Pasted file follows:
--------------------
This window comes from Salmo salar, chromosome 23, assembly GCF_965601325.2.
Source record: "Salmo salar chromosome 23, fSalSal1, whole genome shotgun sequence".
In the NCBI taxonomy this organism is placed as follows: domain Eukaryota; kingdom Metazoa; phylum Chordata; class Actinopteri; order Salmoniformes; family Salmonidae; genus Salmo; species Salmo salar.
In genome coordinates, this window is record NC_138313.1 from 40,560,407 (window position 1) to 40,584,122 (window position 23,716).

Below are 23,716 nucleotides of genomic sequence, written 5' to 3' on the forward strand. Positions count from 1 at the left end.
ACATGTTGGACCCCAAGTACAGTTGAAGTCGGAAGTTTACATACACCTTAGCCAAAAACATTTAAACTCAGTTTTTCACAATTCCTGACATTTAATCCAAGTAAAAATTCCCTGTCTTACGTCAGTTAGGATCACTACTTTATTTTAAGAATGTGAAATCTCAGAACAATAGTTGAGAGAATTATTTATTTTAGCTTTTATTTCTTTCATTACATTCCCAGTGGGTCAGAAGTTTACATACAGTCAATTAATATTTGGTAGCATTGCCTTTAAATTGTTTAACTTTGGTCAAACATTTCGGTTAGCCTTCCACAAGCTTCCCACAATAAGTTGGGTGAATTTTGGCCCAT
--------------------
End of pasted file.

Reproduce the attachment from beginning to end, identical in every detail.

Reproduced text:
This window comes from Salmo salar, chromosome 23, assembly GCF_965601325.2.
Source record: "Salmo salar chromosome 23, fSalSal1, whole genome shotgun sequence".
In the NCBI taxonomy this organism is placed as follows: domain Eukaryota; kingdom Metazoa; phylum Chordata; class Actinopteri; order Salmoniformes; family Salmonidae; genus Salmo; species Salmo salar.
In genome coordinates, this window is record NC_138313.1 from 40,560,407 (window position 1) to 40,584,122 (window position 23,716).

Below are 23,716 nucleotides of genomic sequence, written 5' to 3' on the forward strand. Positions count from 1 at the left end.
ACATGTTGGACCCCAAGTACAGTTGAAGTCGGAAGTTTACATACACCTTAGCCAAAAACATTTAAACTCAGTTTTTCACAATTCCTGACATTTAATCCAAGTAAAAATTCCCTGTCTTACGTCAGTTAGGATCACTACTTTATTTTAAGAATGTGAAATCTCAGAACAATAGTTGAGAGAATTATTTATTTTAGCTTTTATTTCTTTCATTACATTCCCAGTGGGTCAGAAGTTTACATACAGTCAATTAATATTTGGTAGCATTGCCTTTAAATTGTTTAACTTTGGTCAAACATTTCGGTTAGCCTTCCACAAGCTTCCCACAATAAGTTGGGTGAATTTTGGCCCAT